Wednesday, 17 October 2012 11:47

PRSD students learning through video conference technology earning high marks

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Tara Salmon, from Beyond Walls, teaches numerous courses using video conference technology. Tara Salmon, from Beyond Walls, teaches numerous courses using video conference technology. Photo submitted by Prairie Rose School Division

Fears that students taking classes through video conferencing weren’t receiving the same kind of education have been alleviated with the most recent provincial achievement testing (PAT) results.

At the Oct. 9 regular Prairie Rose School Division (PRSD) board meeting, trustees were shown the PAT results for students who wrote the tests after receiving the core subjects through video conference technology.
“About eight years ago when we started this, it was a big concern,” said Brad Volkman, assistant superintendent. “The district has been tracking the results and our students are doing very well. The results are coming in higher than the Province and Prairie Rose results.”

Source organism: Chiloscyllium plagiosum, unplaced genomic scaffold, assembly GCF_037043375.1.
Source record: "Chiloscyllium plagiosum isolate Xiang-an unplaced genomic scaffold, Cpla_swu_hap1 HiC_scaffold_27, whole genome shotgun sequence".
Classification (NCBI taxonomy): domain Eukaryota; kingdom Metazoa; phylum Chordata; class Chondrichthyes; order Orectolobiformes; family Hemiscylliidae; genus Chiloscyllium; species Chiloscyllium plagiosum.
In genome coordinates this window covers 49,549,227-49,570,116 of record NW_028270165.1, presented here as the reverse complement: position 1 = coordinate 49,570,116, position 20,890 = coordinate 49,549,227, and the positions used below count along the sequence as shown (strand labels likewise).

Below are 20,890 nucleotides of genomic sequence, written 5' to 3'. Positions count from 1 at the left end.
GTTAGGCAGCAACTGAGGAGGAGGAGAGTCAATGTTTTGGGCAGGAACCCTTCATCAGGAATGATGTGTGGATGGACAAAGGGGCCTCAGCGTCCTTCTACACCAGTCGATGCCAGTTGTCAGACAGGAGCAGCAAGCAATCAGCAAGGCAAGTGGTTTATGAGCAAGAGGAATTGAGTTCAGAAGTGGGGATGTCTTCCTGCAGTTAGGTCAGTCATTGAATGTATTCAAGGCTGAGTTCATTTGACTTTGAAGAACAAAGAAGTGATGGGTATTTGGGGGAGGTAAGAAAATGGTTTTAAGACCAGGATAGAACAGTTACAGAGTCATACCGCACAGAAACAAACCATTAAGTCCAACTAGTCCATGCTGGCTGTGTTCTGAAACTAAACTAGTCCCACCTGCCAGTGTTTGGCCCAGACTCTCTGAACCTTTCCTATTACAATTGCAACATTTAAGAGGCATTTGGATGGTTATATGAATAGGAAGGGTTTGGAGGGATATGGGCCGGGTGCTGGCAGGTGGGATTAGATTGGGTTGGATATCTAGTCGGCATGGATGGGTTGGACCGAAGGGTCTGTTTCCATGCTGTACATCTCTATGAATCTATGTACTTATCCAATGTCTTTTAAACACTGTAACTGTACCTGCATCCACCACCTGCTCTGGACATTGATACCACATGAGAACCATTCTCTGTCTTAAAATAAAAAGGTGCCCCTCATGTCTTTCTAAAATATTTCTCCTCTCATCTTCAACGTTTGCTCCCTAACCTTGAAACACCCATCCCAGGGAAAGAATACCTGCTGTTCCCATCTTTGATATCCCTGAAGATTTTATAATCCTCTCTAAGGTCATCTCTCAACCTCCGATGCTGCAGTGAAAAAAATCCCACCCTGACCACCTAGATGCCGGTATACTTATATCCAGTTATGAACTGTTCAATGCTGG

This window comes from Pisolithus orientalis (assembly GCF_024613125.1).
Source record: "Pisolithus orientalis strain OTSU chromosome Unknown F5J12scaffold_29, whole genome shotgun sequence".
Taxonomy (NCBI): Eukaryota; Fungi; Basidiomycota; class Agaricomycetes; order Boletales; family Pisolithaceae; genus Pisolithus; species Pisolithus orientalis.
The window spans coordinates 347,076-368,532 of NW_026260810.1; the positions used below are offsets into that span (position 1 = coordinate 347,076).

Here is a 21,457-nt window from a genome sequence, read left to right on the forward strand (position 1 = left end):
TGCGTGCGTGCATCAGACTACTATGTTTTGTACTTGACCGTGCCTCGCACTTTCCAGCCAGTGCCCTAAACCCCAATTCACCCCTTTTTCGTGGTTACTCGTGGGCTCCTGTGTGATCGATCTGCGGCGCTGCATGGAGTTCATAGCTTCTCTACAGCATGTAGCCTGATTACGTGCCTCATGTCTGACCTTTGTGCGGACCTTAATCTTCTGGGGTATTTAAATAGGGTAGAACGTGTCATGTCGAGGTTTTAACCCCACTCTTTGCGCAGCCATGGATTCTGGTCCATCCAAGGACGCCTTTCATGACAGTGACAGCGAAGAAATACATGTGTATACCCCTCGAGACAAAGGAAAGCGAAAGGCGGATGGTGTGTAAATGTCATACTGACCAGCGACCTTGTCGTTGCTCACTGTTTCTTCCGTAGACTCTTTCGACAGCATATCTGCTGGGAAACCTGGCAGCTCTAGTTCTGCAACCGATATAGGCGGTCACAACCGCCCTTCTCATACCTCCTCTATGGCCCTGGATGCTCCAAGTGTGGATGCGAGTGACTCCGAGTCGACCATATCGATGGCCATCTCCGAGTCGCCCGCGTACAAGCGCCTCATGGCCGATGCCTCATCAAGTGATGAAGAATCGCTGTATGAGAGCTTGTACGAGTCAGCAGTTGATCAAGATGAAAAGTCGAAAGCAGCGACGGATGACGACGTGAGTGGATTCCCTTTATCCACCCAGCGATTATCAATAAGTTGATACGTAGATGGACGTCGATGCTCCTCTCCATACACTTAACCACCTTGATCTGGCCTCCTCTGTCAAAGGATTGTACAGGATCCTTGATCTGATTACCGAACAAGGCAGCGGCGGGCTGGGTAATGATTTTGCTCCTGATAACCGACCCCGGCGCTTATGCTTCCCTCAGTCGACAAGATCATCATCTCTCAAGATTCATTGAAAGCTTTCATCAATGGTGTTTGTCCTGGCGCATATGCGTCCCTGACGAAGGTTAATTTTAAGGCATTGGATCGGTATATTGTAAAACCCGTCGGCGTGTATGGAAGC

In Social 6 exams taken by Jenner and Schuler students through video conferencing, 85.7 per cent of the students achieved acceptable on the PATs compared to 71.5 per cent in PRSD and 72.9 per cent provincially.
Achieving excellence was 28.6 per cent compared to 16.8 in PRSD and 20.1 in the Province.
Significant increases over Prairie Rose and provincial results were also seen in Math 9 for New Brigden, Schuler and Warren Peers students taking the class by video conference and Social 9 students in New Brigden and Schuler.
Superintendent Doug Nicholls pointed out the division is lucky to have a few teachers who are skilled at teaching using the technology.
“When you see the interaction and building relationships ... it takes a special connection and skill set to do that,” he added.
Prairie Rose officials are looking at formalizing partnerships with other school divisions in the province to offer them courses through video conferencing.
Prairie Land and Livingstone Range school divisions are just two involved in discussions at this time.
“We have similarities with these two divisions because we have small schools and diverse populations,” said Nicholls.
This year in PRSD there are 15 courses taking place through video conference involving about 228 students.
Nicholls added this is the reality in rural, small school divisions where it takes some creativity to offer students the best education possible.

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Rose Sanchez

Assistant Managing Editor

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